deposits is in a less favourable liquidity position than one whose deposit base consists of many
average sized accounts. The withdrawal of large deposits due to interest rate competition or
members' investment discretion can significantly impair liquidity and should be avoided.
In this regard, the credit union should adopt a policy which requires the identification of deposits
held by one member that are over a certain size. The following elements of a large deposits policy
Policy should define what it considers a large deposit for these purposes. Generally, a large
deposit is one that if withdrawn, would have a significant impact on operational liquidity.
The size can best be expressed as a percentage of assets or deposits.
When defining large deposits, the policy may want to distinguish between large institutional
deposits and large member deposits.
When determining what qualifies as a large deposit, management should consider the total
amount of deposits that belong to an individual and group of connected persons.
Policy should require the appropriate maturity matching of any large deposits. This involves
ensuring funds equal to the amount of the deposits are invested in liquid assets, in addition
to normal operating liquidity.
Alternately, policy may require a 60 day notice period before withdrawal of large deposits.
Reference Manual – Spring 2005 Page 8-9
Liquidity Risk Management – Planning Section 8300
Annually, management and the board of directors must develop an business plan for the credit
union, summarizing the credit union's goals and objectives for the coming year.
This annual business plan includes a strategic financial plan that addresses each area of risk
management, including liquidity. As part of the strategic financial plan, management and the board
must set financial targets and plans for liquidity management. The elements of a liquidity plan are
set out in Chapter 1 on Planning, and should be referred to for planning purposes.
Reference Manual – Spring 2005 Page 8-10
Liquidity Risk Management – Risk Measurement and Board Reporting Section 8400
Risk Measurement and Board Reporting
It is recommended that the credit union measure the performance and risk level of the liquidity
portfolio and report these findings to the board.
The following are minimum risk and performance measures of liquidity management, required by
sound business and financial practices:
the volume of liquid assets, relative to the plan and to historic levels, and compared against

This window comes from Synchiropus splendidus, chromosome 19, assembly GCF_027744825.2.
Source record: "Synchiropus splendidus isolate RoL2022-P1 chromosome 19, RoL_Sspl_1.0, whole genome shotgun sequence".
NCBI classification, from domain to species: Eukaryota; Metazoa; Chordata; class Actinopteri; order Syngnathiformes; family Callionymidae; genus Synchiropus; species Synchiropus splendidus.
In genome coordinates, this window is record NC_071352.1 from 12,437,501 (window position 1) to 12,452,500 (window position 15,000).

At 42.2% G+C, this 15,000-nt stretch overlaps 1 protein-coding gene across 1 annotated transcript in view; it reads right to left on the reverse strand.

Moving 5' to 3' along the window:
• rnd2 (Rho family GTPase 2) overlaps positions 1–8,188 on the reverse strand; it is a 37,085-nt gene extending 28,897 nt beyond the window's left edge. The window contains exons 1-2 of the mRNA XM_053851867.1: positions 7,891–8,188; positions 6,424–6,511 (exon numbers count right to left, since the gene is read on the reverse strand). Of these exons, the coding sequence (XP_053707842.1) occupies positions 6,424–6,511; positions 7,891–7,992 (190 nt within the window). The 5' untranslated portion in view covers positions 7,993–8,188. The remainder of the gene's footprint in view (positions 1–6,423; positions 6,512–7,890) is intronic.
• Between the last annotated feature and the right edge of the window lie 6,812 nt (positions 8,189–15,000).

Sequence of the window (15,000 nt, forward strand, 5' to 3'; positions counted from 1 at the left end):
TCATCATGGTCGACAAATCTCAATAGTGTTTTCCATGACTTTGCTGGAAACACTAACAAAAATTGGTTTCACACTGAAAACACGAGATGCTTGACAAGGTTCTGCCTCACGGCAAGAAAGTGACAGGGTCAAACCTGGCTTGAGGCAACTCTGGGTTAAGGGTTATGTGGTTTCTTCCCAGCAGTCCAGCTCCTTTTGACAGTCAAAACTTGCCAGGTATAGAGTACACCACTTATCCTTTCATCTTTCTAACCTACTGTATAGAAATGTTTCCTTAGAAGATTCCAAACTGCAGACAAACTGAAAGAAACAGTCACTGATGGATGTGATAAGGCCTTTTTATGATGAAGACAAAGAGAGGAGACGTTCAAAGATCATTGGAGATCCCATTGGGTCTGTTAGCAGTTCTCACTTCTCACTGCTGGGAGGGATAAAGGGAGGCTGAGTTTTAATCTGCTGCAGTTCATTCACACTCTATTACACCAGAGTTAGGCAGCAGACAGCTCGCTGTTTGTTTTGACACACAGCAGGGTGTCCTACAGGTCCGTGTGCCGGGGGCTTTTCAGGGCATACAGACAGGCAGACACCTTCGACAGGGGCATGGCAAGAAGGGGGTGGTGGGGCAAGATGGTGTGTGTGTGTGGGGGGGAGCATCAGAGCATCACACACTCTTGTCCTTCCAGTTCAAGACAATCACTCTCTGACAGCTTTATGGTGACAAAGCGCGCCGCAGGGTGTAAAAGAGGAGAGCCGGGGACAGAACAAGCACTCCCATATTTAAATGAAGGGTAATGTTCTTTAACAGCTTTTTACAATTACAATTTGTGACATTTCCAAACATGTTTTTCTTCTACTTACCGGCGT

the average liquidity yield;
the amount of short term borrowings (i.e. less than 100 days);
identification of large deposits (as defined in Section 8205).
The credit union must comply with any liquidity related measurement requirements set out in the
Act and Regulations. The credit union may track any other measures of the liquidity portfolio as it
These measurements should be compared to financial targets in the annual business plan and the
budget, so that management can determine whether the credit union is meeting its goals.
Management can also assess whether there are material variances from the plan which need to be
Comparison of these measurements against historical performance, where possible, can also identify
significant trends which may need to be addressed by management.
Risk Measurement Techniques
Due to the similarities between the investment portfolio and liquidity portfolio, the techniques used
to measure liquidity risk are the same as the techniques used to measure investment risk. Therefore,
the discussion on risk measurement techniques in Section 6401 should be referred to when
developing risk measurement techniques for liquidity management.
The measurements of liquidity risk discussed earlier should be reported to the board of directors, so
that the board can also monitor the liquidity portfolio and ensure adherence to regulatory
requirements and to the annual business plan. Material variances from plan and their causes, as well
as management's plan to correct the variance, should also be included in the report. Management
should also provide the board with a summary on compliance with liquidity policy and relevant
Management should provide the board with a report on the liquidity portfolio for each board
Reference Manual – Spring 2005 Page 8-11
Liquidity Risk Management – Risk Measurement and Board Reporting Section 8400
Schedule 8.2 on the following page illustrates a Sample Board Report on Liquidity Management
which can be used by management to monitor liquid asset portfolio, ensure regulatory compliance
and report findings to the board. The report compiles and compares all the volumes, targets and
policy limits required to properly manage the risk of the credit union's liquid asset portfolio. This
report can be adopted or amended for use by the credit union.
Information contained in the report can be expressed on a periodic basis (monthly, quarterly), or on
a year-to-date, or both, depending upon the preferences of the board and the frequency of
The frequency, form and content for board reports on liquidity should be set out in liquidity policy.
SAMPLE BOARD REPORT ON LIQUIDITY MANAGEMENT
Part I: Liquidity, Liquidity Borrowings and Liquidity Yields
Latest projected liquidity needs: $
Actual Per Plan Per Policy Statutory Variance
Requirement from Plan
Total liquid assets, as a % % % min: % %
of deposits and borrowings:
Total short term borrowings % % % %
(i.e. less than 100 days) as
a % of deposits and
Average yield on liquid % %
Variances should be calculated as a percentage of the corresponding figure stated in the business plan.
Part II: Identification of Large Deposits
Large deposits defined as exceeding: $ Number of large deposits:
Dollar volume of large $ $ Has sufficient additional liquidity been
deposits: set aside for large deposits:
Large deposits as a % of % % YES / NO
deposits and borrowings: